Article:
Ivabradine/Corlanor: Europe vs US Differences

Ileana L. Piña, MD, MPH


August 19, 2015

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Ivabradine: A New Drug for Heart Failure

Hello. This is Ileana Piña. I'm the associate chief of cardiology at Montefiore Einstein Medical Center and the Albert Einstein College of Medicine in the Bronx, New York, and this is my blog.

In other blogs I have talked to you about some of the newer agents that are on the horizon for heart failure. It has been many, many years since we have had a brand-new drug on the market for which we can say, "Wow, this is dedicated to the heart failure population." However, now the planets are aligning and we have at least two or three drugs on the horizon. One is actually approved and that's ivabradine.

Ivabradine in the United States has been marketed as Corlanor® by the company Amgen. The marketing strategies have already come out and are very, very obvious. It's interesting because this drug is approved in Europe, and having just come from the ESC Heart Failure meetings, there is a tremendous amount of enthusiasm for the drug.

SHIFT: A European Trial

The labeling is different. The labeling here in the United States is for heart rates over 70 bpm where you have not been able to get the heart rate down with medical therapy. It's for prevention of hospitalizations, not for mortality. However, the approval in Europe is for mortality, and so the excitement in Europe around this drug may actually be higher than here in the States.

So, when are we going to use this drug? Let me remind the audience that the trial that brought it to market in Europe was called SHIFT.[1] SHIFT was done totally in European patients. There were no North American or US patients, and therefore no African Americans. We have learned that there are some drugs that do much better in African Americans and some that don't do so well, so we feel that this population is critical.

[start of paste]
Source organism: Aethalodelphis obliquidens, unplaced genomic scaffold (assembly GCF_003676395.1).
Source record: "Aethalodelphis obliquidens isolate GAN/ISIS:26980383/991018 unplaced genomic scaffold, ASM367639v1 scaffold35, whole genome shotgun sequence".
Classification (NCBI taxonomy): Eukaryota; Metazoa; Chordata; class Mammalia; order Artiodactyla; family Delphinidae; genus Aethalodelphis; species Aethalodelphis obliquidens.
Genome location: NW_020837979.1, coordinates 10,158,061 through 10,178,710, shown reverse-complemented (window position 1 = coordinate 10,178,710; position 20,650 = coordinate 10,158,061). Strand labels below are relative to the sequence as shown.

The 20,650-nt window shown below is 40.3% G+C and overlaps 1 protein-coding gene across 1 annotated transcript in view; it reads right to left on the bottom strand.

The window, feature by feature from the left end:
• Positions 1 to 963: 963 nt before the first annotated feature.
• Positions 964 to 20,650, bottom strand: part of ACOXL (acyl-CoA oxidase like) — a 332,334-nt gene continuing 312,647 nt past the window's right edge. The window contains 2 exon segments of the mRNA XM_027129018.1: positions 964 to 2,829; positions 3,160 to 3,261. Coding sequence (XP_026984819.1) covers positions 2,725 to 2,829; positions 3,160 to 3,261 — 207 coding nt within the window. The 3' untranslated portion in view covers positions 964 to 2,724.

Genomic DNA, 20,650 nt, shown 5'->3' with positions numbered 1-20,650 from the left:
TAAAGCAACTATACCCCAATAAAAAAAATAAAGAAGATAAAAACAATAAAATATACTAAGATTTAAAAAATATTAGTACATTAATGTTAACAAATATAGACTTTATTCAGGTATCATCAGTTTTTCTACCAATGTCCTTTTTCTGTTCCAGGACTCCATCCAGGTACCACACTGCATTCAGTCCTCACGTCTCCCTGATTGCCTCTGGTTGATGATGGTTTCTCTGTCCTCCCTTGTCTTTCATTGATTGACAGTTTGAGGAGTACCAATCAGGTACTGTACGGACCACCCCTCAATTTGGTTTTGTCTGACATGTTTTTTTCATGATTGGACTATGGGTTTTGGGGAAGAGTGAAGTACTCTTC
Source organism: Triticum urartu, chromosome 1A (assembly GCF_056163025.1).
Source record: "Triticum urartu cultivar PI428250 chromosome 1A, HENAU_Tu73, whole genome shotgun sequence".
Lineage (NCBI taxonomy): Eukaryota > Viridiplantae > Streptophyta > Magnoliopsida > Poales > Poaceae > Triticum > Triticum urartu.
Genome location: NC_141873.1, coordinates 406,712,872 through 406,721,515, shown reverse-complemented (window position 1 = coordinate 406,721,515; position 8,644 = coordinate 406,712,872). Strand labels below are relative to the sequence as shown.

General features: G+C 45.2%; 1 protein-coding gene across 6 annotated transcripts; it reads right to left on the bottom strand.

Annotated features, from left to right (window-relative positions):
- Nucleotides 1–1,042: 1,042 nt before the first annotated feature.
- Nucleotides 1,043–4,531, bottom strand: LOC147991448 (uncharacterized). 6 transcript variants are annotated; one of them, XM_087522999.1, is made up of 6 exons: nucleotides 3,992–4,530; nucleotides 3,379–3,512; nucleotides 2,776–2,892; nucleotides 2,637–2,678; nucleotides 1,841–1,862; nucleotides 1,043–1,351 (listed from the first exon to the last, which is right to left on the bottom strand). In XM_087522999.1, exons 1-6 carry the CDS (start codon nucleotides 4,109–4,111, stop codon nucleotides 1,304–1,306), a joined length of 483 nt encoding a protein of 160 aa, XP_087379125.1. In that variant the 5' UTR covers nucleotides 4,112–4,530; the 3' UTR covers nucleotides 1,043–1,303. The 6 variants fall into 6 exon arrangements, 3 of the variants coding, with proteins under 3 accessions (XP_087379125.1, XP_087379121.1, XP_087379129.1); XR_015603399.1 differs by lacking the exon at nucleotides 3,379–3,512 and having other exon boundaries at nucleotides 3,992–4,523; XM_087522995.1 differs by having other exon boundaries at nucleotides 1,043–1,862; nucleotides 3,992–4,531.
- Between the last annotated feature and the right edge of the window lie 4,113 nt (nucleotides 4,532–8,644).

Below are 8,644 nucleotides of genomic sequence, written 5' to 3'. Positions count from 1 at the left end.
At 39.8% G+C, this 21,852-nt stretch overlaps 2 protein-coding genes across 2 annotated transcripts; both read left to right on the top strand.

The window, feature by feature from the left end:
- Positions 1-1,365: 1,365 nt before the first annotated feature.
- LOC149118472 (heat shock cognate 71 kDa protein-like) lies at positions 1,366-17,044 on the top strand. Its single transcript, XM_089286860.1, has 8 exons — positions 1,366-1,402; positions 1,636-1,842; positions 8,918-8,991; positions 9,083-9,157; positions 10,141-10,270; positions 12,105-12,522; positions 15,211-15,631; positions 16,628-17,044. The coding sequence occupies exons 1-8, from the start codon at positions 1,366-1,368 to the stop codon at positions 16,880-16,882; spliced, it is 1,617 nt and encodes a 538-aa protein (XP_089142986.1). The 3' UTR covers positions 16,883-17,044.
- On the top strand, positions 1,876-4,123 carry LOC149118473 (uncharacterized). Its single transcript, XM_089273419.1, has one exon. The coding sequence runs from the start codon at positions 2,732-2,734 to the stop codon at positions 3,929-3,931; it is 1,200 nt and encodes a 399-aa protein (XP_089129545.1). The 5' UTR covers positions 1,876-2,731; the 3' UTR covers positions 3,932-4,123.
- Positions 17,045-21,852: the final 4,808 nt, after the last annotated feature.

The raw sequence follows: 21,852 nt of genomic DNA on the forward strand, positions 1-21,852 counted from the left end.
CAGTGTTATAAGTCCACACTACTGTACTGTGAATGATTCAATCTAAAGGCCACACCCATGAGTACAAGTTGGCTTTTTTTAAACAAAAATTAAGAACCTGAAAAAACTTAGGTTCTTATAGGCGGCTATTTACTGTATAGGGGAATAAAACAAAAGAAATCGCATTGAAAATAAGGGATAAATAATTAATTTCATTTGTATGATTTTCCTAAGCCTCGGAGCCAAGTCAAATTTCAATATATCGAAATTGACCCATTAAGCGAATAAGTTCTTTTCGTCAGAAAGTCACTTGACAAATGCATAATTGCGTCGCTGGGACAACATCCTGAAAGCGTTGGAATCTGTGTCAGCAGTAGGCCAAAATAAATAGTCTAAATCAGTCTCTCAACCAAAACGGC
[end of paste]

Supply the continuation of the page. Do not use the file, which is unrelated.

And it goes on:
Adequate Beta-Blocker Dosing

If we examine the SHIFT trial closely, many patients were not on adequate beta-blocker therapy or at target. So before you think of using this drug, go back and read the guideline recommendations for beta-blocker dosing. Toprol-XL®, or metoprolol succinate, which is the long-acting metoprolol, has a target of 200. Bisoprolol, which is widely used in Europe and a very good beta-blocker, well tested in the CIBIS-II trial,[2] is hardly used here in the States and the doses are 5 mg or up to 10 mg daily. Then there is carvedilol (Coreg®), which is now very inexpensive in the United States; you can sometimes get a 2-week supply for $4. The target for heavy people (over 85 kg) is 50 mg twice daily, and for patients who are less than 85 kg, it's 25 mg twice daily. With these doses, most of the time the heart rates will fall, at the very least to 70 bpm. That's the number where the approval process takes place.

So, do we get these heart rates down? Well, we have to look at large databases to see whether we actually do it. In my own HF-ACTION trial[3] (the National Heart, Lung, and Blood Institute exercise trial), in patients who have heart failure with reduced ejection fraction or ejection fractions less than 35%, our baseline heart rate was 70 bpm. And our use of beta-blockade was 95% with a mean carvedilol dose of 37 mg. I think that we can do it. Let's try to do it before we add one more drug.

I believe that the drug is very well tolerated, which may be the reason that the FDA approved it, because the side-effect profile is very, very good. However, in patients in whom you definitely can't beta-block or who don't tolerate the higher levels, you may want to consider adding ivabradine to those patients to get their heart rates lower and potentially improve [frequency of] hospitalizations.

Ileana Piña, singing off.


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